It’s that time of year again! Samhain, also known by its Christian/English name Halloween, one of the most widely celebrated holidays in the world and a long time favorite of Pagans. Traditionally, Samhain has been regarded as the start of winter and a time when the veil between the worlds of life and death weakens. Morbid stuff, you’d think, but despite these dark themes Samhain has also been a time of great revelry and celebration. After all, who doesn’t love a good ghost story?

In honor of this most hallowed of seasons, we’ve collected all of our posts on Samhain and related themes for your easy perusing. We’ve also brought together links to other websites we thought you might found interesting. And with that, happy hauntings :D !

-Aryós Héngwis

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Posted by on in SageWoman Blogs

Pssst . . . wanna know a secret? 

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...There is no “veil” between the worlds. We are always in multiple dimensions, and the veils, when there are any, are all in our heads! What is sacred today on Samhain is our communal decision to come together and venture beyond our imagined fail-safe points. Take your mother’s, sister’s, daughter’s, lover’s hand and walk bravely up to Death. Introduce yourself. Say hello.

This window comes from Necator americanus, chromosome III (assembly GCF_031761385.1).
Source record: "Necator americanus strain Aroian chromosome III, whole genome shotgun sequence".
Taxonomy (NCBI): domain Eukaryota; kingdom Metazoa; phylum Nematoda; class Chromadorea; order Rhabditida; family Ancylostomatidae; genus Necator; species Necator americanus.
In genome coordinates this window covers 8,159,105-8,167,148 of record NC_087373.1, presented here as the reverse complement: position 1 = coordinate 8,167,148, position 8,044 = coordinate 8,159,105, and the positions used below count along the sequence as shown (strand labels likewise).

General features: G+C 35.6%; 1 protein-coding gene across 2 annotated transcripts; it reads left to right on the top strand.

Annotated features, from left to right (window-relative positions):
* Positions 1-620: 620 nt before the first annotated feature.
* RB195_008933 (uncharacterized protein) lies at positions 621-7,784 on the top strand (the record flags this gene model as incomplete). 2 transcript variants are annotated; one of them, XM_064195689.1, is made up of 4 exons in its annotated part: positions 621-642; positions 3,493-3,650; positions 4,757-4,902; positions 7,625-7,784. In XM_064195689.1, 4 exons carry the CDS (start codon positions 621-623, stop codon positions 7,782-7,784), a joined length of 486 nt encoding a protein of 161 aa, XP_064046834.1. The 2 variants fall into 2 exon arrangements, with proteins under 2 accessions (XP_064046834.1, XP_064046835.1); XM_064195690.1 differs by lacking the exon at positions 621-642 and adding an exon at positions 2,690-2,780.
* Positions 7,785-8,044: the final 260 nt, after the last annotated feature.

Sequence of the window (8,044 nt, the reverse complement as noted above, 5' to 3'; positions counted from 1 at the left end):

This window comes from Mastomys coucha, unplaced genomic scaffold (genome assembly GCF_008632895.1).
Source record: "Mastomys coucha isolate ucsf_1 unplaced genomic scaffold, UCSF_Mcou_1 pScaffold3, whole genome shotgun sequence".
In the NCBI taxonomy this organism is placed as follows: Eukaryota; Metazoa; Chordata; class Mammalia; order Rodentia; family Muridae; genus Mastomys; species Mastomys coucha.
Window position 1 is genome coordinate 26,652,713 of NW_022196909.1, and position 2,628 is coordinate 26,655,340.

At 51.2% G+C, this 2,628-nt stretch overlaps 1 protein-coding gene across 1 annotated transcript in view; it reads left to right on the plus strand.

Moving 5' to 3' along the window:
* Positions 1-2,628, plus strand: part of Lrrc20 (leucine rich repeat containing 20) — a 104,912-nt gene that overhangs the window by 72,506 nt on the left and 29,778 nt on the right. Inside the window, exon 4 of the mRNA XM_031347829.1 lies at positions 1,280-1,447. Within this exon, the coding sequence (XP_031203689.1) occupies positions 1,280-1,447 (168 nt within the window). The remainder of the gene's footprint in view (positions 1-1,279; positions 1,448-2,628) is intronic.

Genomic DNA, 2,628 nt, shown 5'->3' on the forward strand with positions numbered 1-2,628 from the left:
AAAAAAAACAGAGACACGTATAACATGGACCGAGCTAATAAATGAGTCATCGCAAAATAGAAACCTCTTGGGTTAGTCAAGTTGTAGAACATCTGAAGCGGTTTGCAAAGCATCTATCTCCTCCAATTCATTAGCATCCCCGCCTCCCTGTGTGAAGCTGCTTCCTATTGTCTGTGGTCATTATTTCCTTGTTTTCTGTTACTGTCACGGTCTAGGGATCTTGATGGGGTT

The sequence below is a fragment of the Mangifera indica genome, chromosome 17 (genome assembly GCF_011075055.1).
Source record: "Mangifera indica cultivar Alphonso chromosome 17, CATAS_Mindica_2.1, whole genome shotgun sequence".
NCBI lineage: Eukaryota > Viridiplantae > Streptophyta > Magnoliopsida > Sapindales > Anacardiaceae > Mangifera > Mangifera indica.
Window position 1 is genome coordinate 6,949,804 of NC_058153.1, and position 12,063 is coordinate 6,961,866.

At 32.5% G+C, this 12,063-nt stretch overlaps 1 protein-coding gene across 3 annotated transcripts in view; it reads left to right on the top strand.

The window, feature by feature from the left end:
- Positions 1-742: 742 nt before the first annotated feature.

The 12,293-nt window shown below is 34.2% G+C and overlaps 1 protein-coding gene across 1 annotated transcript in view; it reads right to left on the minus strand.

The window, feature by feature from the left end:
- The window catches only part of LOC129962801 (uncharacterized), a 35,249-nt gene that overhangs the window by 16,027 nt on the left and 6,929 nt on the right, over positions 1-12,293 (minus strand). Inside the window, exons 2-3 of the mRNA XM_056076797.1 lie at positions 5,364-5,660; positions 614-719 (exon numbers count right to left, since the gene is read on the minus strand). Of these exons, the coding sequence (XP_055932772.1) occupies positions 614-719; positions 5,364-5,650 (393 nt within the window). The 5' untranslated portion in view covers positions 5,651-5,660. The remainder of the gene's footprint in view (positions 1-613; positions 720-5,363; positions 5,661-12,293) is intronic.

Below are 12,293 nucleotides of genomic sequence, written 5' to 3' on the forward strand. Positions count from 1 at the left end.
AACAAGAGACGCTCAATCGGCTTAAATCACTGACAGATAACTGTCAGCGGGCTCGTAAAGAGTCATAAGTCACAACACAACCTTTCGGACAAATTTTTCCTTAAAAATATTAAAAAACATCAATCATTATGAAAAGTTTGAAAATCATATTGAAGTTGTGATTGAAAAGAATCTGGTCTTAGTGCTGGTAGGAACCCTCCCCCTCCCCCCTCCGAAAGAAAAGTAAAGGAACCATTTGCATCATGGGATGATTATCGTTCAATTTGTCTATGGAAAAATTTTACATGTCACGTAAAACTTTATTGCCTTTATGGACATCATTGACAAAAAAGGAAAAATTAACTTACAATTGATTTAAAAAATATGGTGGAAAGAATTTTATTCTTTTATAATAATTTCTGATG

What a wonderful and holy time to practice leaping over the edge of Surrender into the dark juiciness of all Unknown. Death is just a doorway between particle and wave, and every particle of our being dissolves into wave every nanosecond of our existence—and then collapses back into the same old, same old who we think we are. NOT if we pay attention! Not if we think who we are is pure consciousness and out of that mystery decide to shapeshift ourselves into beings with great wings, beings shining with internal light, beings who dance an open spiral around the limits of death and life.
Miriam Dyak © Mother Tongue Ink 2015

Miriam Dyak (Seattle, WA) All my life is poetry. Close to 60 years of writing poems, journals, books and not about to stop. I am a Social Artist, Voice Dialogue facilitator and teacher, dream weaver, gardener of souls. miriam (at) miriamdyak.com
Paula Franco (Buenos Aires, Argentina) shaman woman, visual and visionary artist, teacher in sacred art, writer & poetess, astrologer, tarotist, creator of goddess card and mandalas book.